Mercedes-Benz accused by UAW of failing to fulfill promised raises following Alabama union election

According to the president of the United Auto Workers, Mercedes-Benz has failed to fulfill their commitments made before the union election at the Alabama auto factory. This includes pay raises, better benefits, and other promises that were made.

UAW President Shawn Fain wrote a letter on June 19 to the German works council and IG Metall, a German metalworkers union. In the letter, Fain expressed that the company is informing its workers that it is unable to fulfill the promised improvements due to the union.

At Volkswagen’s Chattanooga plant, the UAW worked together with the German workers councils to secure a victorious union vote. These councils consist of elected employees who represent the interests of their fellow workers and work alongside management.

According to Fain, workers are receiving news that the company cannot fulfill their promised wage raises, benefits, and improved working conditions due to objections filed by the UAW regarding the vote at the Tuscaloosa County plant.

In May, employees at the Vance and Woodstock plants voted against unionization, with 2,642 votes against UAW as their union representative and 2,045 in favor.

The employer of the German automaker’s Vance plant faced an unprecedented, illegal anti-union campaign, as per the union’s petition to the National Labor Relations Board. The petition requested to reject the election results and conduct a new election for the employees.

Fain wrote a letter where he accused the company of shifting the blame to the union instead of fulfilling its promises to enhance the workers’ conditions.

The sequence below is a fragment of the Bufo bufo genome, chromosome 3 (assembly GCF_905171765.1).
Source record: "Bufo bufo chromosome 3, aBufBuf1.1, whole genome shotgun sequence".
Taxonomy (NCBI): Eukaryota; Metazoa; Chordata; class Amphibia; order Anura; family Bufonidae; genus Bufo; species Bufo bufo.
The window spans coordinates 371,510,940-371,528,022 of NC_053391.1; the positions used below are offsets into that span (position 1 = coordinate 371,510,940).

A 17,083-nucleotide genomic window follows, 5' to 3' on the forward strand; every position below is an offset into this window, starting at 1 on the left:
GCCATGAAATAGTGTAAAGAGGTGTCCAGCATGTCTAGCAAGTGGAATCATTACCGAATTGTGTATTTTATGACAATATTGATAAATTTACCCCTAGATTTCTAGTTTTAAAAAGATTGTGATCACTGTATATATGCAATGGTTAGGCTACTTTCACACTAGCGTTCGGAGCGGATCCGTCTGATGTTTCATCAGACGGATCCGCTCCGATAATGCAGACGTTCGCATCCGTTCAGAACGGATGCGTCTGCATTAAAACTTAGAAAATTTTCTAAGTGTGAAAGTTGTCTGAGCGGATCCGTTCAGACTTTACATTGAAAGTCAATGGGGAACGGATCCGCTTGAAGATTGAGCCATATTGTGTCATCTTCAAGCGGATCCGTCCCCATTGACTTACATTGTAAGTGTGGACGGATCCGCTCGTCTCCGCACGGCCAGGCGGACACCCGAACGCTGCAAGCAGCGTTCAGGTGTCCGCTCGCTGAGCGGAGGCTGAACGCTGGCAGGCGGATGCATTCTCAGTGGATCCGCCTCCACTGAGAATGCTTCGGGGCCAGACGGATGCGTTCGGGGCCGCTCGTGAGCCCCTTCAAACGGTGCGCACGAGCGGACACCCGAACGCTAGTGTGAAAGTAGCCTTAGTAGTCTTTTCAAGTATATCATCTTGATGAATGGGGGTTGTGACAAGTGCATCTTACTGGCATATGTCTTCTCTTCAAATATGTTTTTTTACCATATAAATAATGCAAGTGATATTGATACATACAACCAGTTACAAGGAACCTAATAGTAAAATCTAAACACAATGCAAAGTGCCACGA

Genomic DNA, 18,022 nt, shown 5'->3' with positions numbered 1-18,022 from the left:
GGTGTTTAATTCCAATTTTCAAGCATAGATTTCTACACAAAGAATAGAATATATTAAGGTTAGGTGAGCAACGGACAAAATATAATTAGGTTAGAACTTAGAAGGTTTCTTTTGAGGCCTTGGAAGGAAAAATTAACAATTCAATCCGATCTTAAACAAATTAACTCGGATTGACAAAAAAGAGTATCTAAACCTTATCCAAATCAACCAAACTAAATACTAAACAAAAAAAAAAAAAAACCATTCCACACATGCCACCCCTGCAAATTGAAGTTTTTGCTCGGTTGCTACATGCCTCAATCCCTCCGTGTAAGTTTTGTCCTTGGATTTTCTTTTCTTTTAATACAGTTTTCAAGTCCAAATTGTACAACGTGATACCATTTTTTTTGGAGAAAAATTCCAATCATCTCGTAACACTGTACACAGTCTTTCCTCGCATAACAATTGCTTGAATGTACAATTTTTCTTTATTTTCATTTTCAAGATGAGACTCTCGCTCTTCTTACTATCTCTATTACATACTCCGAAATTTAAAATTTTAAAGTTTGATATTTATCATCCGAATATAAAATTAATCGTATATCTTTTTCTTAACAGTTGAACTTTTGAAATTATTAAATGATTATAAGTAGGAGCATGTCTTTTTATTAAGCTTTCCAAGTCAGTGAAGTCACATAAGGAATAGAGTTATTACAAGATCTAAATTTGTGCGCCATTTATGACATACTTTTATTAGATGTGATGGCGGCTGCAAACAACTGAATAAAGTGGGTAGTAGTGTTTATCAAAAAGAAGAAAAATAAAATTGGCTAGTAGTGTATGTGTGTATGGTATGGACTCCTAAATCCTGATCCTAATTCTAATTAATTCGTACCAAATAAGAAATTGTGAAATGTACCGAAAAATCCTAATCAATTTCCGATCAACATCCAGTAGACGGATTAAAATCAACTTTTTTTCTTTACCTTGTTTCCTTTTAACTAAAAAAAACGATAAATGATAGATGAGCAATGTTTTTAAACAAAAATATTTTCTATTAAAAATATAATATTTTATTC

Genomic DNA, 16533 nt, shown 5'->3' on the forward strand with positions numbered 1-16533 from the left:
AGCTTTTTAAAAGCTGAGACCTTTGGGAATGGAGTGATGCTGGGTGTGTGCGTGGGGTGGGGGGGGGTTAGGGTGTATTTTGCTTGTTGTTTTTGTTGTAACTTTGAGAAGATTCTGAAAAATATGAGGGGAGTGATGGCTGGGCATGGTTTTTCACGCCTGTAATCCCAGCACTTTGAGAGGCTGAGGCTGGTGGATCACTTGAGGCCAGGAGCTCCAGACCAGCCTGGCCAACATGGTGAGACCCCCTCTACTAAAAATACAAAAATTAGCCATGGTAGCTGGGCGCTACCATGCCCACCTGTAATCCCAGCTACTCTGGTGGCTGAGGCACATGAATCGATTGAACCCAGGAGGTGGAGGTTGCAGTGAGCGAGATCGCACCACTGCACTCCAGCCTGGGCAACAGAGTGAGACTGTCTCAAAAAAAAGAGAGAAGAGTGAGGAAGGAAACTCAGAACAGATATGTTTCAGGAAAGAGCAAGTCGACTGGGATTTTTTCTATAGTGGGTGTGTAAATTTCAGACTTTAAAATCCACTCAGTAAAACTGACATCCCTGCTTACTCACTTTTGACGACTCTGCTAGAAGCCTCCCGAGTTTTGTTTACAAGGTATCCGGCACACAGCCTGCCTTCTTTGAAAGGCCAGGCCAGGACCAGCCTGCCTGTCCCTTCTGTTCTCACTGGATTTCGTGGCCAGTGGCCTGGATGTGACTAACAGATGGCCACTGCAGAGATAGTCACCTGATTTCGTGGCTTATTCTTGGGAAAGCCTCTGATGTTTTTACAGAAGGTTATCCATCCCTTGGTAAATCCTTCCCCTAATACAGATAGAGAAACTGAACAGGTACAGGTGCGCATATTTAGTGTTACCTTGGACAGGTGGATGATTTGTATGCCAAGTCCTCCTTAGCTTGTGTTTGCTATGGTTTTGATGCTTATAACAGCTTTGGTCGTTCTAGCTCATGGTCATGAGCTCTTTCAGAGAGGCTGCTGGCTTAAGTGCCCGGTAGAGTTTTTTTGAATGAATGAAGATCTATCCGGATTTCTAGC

In a recent report, it was stated that MBUSI VP of Operations, Rolf Wrona, informed Group Leaders around June 5 that the company would not be able to provide payment to workers during a planned plant shutdown. This decision was based on the company being in “status quo,” a term used in U.S. labor law that mandates unionized employees to notify the union before any changes are made to their working conditions, wages, or benefits.

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Fain argued that since MBUSI is not a unionized company, there should be no existing status quo condition.

According to a spokesperson from Mercedes-Benz, the company has been transparent and informative with all of its Team Members regarding the impact of union representation throughout the union process.

The spokesperson stated that more than 90% of MBUSI Team Members have expressed their opinions, and the company is actively collaborating with its employees to ensure that it remains a preferred employer and maintains a secure and encouraging work environment.

“Our track record demonstrates our commitment to offering competitive compensation and a range of valuable benefits to our team members. While we await the NLRB’s final review of the election, we remain focused on building upon our 25+ years of success as a unified team in Alabama.”

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